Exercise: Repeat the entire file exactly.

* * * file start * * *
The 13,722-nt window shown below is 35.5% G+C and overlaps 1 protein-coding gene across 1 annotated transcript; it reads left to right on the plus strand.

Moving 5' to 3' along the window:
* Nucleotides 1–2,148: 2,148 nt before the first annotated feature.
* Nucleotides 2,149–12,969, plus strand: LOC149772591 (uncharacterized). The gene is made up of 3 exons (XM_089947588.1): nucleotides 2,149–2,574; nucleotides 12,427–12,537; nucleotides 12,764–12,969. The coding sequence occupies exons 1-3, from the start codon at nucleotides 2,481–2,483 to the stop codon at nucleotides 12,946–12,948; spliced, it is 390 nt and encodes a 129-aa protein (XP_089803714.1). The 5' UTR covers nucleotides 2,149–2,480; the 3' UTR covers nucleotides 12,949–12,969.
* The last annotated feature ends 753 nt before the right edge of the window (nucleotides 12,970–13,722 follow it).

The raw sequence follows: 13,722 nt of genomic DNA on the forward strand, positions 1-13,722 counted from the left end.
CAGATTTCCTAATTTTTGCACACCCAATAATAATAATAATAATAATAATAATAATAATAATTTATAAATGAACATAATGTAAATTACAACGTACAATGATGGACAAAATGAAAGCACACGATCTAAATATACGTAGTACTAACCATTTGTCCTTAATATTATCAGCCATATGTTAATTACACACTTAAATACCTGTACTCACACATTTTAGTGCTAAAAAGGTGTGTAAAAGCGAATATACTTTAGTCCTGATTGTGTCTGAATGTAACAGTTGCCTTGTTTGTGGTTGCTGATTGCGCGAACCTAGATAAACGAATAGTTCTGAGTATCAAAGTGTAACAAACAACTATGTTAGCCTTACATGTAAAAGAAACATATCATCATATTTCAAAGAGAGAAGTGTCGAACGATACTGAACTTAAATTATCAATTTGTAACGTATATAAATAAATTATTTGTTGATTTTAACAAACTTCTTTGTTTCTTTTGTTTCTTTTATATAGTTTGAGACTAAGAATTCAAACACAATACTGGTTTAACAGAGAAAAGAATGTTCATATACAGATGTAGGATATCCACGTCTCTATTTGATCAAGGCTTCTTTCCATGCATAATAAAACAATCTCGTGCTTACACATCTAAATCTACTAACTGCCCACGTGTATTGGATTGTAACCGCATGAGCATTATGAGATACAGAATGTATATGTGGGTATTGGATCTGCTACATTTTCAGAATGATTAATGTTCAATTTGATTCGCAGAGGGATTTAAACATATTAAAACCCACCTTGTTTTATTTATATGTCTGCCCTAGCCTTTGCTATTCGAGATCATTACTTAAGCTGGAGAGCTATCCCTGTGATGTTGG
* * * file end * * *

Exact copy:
The 13,722-nt window shown below is 35.5% G+C and overlaps 1 protein-coding gene across 1 annotated transcript; it reads left to right on the plus strand.

Moving 5' to 3' along the window:
* Nucleotides 1–2,148: 2,148 nt before the first annotated feature.
* Nucleotides 2,149–12,969, plus strand: LOC149772591 (uncharacterized). The gene is made up of 3 exons (XM_089947588.1): nucleotides 2,149–2,574; nucleotides 12,427–12,537; nucleotides 12,764–12,969. The coding sequence occupies exons 1-3, from the start codon at nucleotides 2,481–2,483 to the stop codon at nucleotides 12,946–12,948; spliced, it is 390 nt and encodes a 129-aa protein (XP_089803714.1). The 5' UTR covers nucleotides 2,149–2,480; the 3' UTR covers nucleotides 12,949–12,969.
* The last annotated feature ends 753 nt before the right edge of the window (nucleotides 12,970–13,722 follow it).

The raw sequence follows: 13,722 nt of genomic DNA on the forward strand, positions 1-13,722 counted from the left end.
CAGATTTCCTAATTTTTGCACACCCAATAATAATAATAATAATAATAATAATAATAATAATTTATAAATGAACATAATGTAAATTACAACGTACAATGATGGACAAAATGAAAGCACACGATCTAAATATACGTAGTACTAACCATTTGTCCTTAATATTATCAGCCATATGTTAATTACACACTTAAATACCTGTACTCACACATTTTAGTGCTAAAAAGGTGTGTAAAAGCGAATATACTTTAGTCCTGATTGTGTCTGAATGTAACAGTTGCCTTGTTTGTGGTTGCTGATTGCGCGAACCTAGATAAACGAATAGTTCTGAGTATCAAAGTGTAACAAACAACTATGTTAGCCTTACATGTAAAAGAAACATATCATCATATTTCAAAGAGAGAAGTGTCGAACGATACTGAACTTAAATTATCAATTTGTAACGTATATAAATAAATTATTTGTTGATTTTAACAAACTTCTTTGTTTCTTTTGTTTCTTTTATATAGTTTGAGACTAAGAATTCAAACACAATACTGGTTTAACAGAGAAAAGAATGTTCATATACAGATGTAGGATATCCACGTCTCTATTTGATCAAGGCTTCTTTCCATGCATAATAAAACAATCTCGTGCTTACACATCTAAATCTACTAACTGCCCACGTGTATTGGATTGTAACCGCATGAGCATTATGAGATACAGAATGTATATGTGGGTATTGGATCTGCTACATTTTCAGAATGATTAATGTTCAATTTGATTCGCAGAGGGATTTAAACATATTAAAACCCACCTTGTTTTATTTATATGTCTGCCCTAGCCTTTGCTATTCGAGATCATTACTTAAGCTGGAGAGCTATCCCTGTGATGTTGG